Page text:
In case the justification fails to be convincing, the company will be required to change providers, as DSK Co-Chair Johannes Caspar told Handelsblatt. However, there could also be heavy fines in case the company fails to fulfill its obligations.

For companies, data protection is a major challenge

The reason why US tools are still so strongly represented on the German market is largely due to the fact that US providers still enjoy a monopoly position in many areas. Microsoft, Amazon and Google "rule the world wide web" and they lead the digital development in many areas. Many of their solutions have been in use within the companies for years. This alone makes it difficult for companies to switch. The lack of alternatives from the European region in some areas also makes it - quite mildly put - an extremely arduous task to find substitutes.

Are hopes for a new data transfer agreement in vain?

Many see the solution to the problem in a renegotiation of a Privacy Shield successor. However, this was not the first time a data transfer agreement between the U.S. and the EU has been overturned. Safe Harbor, the predecessor agreement, met a similar fate. Previous agreements have thus failed, which is why it can be assumed that renegotiations will also be on shaky ground. "If laws like the Cloud Act remain in place in their current condition, agreements like the Privacy Shield will remain under critical eye, and for just as long, there is also a risk that these agreements will be overturned," says Christopher Diesing, COO at Stackfield.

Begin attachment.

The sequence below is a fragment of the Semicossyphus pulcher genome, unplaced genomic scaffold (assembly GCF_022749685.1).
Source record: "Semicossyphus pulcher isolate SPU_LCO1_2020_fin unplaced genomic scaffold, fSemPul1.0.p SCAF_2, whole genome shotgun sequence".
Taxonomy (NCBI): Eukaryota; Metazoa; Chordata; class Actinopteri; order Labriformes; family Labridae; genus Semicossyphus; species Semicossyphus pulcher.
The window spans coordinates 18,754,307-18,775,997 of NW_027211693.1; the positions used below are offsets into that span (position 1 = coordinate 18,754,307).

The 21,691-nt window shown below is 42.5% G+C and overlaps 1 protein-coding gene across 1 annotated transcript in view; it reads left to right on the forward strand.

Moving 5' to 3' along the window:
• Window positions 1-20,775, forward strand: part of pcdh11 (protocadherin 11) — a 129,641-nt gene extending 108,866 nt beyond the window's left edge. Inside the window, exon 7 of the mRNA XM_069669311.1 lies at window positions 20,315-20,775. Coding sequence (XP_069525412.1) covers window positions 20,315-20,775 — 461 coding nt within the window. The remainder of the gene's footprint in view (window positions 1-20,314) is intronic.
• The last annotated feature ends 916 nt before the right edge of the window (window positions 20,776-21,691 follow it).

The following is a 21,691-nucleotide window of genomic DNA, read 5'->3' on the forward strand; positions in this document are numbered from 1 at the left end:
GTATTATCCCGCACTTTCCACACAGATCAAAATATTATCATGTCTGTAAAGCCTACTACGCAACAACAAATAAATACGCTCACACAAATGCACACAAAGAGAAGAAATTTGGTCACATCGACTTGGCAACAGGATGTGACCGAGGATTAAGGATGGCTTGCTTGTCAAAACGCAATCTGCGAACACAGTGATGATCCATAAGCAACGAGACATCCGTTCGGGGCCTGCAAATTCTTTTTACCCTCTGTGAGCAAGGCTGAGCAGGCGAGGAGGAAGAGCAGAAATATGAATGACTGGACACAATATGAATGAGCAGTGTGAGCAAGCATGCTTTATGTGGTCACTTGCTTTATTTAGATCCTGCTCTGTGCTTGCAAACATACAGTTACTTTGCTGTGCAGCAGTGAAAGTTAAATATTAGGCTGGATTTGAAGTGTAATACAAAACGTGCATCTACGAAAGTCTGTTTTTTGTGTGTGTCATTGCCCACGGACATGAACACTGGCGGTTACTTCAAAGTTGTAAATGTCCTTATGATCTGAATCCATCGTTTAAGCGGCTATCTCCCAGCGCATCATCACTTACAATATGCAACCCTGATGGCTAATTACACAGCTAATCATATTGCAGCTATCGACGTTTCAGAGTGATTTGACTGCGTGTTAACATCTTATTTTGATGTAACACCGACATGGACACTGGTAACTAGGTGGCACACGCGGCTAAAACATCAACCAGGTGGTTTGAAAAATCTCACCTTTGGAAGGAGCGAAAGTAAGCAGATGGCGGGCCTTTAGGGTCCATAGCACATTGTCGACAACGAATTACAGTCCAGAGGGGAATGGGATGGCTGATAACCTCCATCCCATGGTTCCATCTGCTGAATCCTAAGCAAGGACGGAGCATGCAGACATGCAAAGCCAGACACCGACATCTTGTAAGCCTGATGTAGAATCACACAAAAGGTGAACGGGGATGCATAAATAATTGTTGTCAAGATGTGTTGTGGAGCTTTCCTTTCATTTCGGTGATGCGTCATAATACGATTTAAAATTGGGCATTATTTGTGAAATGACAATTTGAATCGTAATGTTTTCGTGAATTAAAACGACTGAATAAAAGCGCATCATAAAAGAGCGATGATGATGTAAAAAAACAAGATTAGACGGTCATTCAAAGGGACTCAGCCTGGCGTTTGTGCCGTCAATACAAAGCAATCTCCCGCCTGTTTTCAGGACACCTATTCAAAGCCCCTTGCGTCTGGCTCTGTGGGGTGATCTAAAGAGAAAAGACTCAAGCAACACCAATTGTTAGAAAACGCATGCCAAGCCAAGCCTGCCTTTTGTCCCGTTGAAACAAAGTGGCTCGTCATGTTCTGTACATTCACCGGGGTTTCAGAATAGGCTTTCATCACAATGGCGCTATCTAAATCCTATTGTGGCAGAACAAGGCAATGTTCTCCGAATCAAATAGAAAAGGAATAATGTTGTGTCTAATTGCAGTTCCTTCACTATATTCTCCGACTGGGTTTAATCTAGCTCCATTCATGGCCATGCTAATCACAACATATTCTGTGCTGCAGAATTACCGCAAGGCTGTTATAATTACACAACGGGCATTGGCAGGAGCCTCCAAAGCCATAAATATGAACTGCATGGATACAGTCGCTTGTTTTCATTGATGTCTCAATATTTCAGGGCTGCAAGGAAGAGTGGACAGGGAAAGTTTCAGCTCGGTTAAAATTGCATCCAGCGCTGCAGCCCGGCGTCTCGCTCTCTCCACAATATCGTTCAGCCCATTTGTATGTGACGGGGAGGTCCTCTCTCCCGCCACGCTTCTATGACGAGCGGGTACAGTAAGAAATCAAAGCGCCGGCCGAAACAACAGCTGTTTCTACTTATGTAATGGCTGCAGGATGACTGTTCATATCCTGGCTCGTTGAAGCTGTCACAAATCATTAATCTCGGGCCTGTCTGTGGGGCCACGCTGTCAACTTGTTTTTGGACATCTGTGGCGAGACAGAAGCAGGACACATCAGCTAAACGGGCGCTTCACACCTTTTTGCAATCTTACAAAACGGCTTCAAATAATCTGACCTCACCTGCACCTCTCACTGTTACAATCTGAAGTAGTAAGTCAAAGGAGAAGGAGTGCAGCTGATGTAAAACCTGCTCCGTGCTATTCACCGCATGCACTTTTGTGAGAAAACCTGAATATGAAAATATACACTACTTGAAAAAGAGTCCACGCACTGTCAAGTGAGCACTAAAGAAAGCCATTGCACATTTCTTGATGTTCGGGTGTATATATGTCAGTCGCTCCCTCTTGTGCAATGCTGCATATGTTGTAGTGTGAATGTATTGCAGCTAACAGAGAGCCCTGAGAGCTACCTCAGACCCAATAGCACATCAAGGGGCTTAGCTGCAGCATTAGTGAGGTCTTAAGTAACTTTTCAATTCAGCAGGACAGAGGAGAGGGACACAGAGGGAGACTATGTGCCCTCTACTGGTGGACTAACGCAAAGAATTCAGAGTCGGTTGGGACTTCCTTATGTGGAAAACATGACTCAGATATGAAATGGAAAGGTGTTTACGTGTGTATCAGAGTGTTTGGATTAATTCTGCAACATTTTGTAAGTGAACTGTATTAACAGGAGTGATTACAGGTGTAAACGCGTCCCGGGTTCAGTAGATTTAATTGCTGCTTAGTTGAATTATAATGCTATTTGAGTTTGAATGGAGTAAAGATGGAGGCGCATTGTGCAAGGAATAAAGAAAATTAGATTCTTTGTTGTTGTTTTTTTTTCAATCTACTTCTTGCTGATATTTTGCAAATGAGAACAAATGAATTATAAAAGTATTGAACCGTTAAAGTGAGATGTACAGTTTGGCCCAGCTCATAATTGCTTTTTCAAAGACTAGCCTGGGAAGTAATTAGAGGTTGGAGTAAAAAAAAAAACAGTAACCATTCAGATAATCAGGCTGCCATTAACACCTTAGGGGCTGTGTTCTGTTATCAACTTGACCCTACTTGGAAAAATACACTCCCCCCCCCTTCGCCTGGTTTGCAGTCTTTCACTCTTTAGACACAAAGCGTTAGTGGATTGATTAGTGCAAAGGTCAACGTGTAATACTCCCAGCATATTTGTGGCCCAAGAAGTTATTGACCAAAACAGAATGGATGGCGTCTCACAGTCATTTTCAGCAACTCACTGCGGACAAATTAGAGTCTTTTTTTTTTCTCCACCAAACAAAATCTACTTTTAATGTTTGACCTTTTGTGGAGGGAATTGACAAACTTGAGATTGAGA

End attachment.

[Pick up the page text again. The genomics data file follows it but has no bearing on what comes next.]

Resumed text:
In this context, data protection experts also see a massive need for action in other areas as a matter of priority. What needs to happen in the long term is a strengthening of data sovereignty and self-sufficiency in the digital market. Last year, Berlin's data protection commissioner Maja Smoltczyk already called for a relocation of "all personal data stored in the U.S. to Europe."

However, U.S. giants still dominate the market and in order not to be economically disadvantaged, companies feel a pressure to rely on U.S. solutions.

They do exist: secure alternatives from Germany and the European Union

Yet there are secure alternatives from the European region that can guarantee legal certainty: Cloud storage services that enable data protection-compliant file management on German servers, and project management and collaboration solutions like Stackfield that fully comply with the strict guidelines of the GDPR.

Stackfield includes a variety of the tools that companies use every day, in a closed system that meets all the requirements of the General Data Protection Regulation and is protected to the highest standards. Users can expect not only legal certainty and the certainty that there will be no need to change providers in the long term, but also the highest level of security for all sensitive data - and this includes not only personal data, but also critical company internals. Client-side end-to-end encryption will prevent even the provider from being able to access the companies data.

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Lena Wimmer
About the Author:
Lena Wimmer is Product Marketing Manager at Stackfield. She is passionate about American literary history, great content and cinematography.